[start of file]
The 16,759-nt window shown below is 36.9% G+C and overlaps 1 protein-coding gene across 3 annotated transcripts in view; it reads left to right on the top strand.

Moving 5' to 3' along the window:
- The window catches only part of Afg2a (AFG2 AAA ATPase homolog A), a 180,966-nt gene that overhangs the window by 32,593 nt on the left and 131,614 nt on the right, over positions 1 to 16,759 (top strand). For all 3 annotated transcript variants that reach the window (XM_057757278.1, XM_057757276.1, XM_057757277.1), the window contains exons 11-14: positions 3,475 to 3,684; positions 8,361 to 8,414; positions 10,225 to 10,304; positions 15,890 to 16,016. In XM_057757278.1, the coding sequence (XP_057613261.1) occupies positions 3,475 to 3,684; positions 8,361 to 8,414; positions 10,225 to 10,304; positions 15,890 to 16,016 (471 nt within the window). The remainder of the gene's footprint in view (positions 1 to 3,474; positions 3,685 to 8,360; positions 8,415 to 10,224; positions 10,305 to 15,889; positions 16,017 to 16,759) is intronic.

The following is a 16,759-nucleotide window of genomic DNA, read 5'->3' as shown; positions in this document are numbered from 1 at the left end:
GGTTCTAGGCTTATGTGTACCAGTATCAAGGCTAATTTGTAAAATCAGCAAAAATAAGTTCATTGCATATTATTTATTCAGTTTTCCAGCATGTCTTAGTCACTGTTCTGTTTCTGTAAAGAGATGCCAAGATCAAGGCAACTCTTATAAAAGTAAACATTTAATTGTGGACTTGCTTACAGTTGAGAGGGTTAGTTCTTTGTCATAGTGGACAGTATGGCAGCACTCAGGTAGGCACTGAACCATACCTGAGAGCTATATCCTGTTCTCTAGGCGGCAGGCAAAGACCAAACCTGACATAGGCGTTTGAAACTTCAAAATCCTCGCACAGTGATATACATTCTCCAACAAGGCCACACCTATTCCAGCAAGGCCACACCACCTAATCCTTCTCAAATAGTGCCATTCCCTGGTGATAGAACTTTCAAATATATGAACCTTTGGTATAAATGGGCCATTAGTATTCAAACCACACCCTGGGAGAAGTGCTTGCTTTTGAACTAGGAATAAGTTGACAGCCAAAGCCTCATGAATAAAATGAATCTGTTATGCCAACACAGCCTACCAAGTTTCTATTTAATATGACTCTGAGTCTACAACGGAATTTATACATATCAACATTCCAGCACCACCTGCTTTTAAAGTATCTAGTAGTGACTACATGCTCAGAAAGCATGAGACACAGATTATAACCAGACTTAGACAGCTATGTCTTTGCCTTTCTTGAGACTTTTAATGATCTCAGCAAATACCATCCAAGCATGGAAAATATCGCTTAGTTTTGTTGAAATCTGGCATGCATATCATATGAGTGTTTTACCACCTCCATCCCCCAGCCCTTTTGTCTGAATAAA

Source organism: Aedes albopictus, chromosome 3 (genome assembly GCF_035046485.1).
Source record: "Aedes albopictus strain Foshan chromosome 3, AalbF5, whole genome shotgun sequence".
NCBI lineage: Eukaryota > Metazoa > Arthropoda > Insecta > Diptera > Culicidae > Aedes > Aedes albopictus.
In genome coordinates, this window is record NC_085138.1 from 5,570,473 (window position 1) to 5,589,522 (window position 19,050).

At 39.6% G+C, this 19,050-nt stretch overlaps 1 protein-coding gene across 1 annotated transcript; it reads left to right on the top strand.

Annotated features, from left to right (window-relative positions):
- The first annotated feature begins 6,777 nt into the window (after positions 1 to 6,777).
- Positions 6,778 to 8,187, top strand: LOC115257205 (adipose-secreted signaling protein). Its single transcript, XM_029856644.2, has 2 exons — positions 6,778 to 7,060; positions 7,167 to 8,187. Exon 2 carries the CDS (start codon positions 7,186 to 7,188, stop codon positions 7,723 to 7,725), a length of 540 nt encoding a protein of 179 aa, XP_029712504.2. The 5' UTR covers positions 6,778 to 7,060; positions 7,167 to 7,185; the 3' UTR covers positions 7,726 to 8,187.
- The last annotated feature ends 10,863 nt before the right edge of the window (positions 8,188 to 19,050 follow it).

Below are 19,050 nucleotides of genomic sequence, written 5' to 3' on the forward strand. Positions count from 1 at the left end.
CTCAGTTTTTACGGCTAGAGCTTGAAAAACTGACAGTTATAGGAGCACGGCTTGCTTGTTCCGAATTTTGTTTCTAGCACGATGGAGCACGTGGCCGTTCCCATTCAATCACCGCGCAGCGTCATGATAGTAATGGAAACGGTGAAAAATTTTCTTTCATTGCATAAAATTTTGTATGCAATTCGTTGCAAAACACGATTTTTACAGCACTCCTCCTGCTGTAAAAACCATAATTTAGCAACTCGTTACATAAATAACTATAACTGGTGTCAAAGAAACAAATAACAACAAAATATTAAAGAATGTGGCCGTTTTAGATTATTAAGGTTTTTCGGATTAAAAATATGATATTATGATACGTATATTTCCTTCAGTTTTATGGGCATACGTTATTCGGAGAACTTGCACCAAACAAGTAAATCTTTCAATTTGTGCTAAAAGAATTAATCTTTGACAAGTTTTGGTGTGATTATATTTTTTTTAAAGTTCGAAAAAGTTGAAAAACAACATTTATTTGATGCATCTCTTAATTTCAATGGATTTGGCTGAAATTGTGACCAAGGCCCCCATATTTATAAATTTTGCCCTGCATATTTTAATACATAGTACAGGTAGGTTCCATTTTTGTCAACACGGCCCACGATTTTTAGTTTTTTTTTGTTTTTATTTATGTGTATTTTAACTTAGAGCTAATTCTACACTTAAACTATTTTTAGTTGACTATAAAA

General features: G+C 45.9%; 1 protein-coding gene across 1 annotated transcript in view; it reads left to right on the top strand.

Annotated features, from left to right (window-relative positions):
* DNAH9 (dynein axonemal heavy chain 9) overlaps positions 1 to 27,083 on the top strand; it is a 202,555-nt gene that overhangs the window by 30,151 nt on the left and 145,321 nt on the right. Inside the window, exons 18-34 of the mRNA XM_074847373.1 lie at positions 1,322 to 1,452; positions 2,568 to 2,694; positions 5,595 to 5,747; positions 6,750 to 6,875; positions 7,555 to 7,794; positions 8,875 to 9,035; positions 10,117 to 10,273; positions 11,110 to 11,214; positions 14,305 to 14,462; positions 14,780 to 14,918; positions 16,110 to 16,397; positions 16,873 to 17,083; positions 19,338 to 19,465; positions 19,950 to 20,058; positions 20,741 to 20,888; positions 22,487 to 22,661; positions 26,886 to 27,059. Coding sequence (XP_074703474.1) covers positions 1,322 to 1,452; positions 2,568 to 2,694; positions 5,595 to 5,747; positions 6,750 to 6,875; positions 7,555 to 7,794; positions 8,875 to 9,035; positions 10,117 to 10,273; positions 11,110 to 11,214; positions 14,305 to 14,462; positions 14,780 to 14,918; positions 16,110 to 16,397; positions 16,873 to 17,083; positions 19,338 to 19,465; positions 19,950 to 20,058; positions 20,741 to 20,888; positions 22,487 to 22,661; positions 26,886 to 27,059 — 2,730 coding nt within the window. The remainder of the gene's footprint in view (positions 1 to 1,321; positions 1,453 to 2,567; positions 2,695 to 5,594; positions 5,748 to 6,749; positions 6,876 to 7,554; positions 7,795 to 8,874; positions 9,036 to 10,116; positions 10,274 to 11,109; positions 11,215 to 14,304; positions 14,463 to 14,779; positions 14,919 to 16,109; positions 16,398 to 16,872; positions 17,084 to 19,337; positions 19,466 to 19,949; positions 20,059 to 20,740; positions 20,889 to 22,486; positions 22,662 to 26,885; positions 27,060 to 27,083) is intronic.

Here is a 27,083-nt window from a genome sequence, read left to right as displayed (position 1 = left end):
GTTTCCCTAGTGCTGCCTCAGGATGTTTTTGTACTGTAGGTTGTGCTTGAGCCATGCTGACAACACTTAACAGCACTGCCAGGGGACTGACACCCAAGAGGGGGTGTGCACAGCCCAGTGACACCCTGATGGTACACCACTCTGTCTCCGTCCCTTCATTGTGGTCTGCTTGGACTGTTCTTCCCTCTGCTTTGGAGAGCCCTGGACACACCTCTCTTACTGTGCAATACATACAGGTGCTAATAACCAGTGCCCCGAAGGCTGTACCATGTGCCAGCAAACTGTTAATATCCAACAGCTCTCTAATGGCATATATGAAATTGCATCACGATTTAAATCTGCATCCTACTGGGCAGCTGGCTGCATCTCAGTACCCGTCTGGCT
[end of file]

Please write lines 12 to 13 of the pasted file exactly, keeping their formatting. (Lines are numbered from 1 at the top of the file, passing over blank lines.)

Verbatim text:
- The first annotated feature begins 6,777 nt into the window (after positions 1 to 6,777).
- Positions 6,778 to 8,187, top strand: LOC115257205 (adipose-secreted signaling protein). Its single transcript, XM_029856644.2, has 2 exons — positions 6,778 to 7,060; positions 7,167 to 8,187. Exon 2 carries the CDS (start codon positions 7,186 to 7,188, stop codon positions 7,723 to 7,725), a length of 540 nt encoding a protein of 179 aa, XP_029712504.2. The 5' UTR covers positions 6,778 to 7,060; positions 7,167 to 7,185; the 3' UTR covers positions 7,726 to 8,187.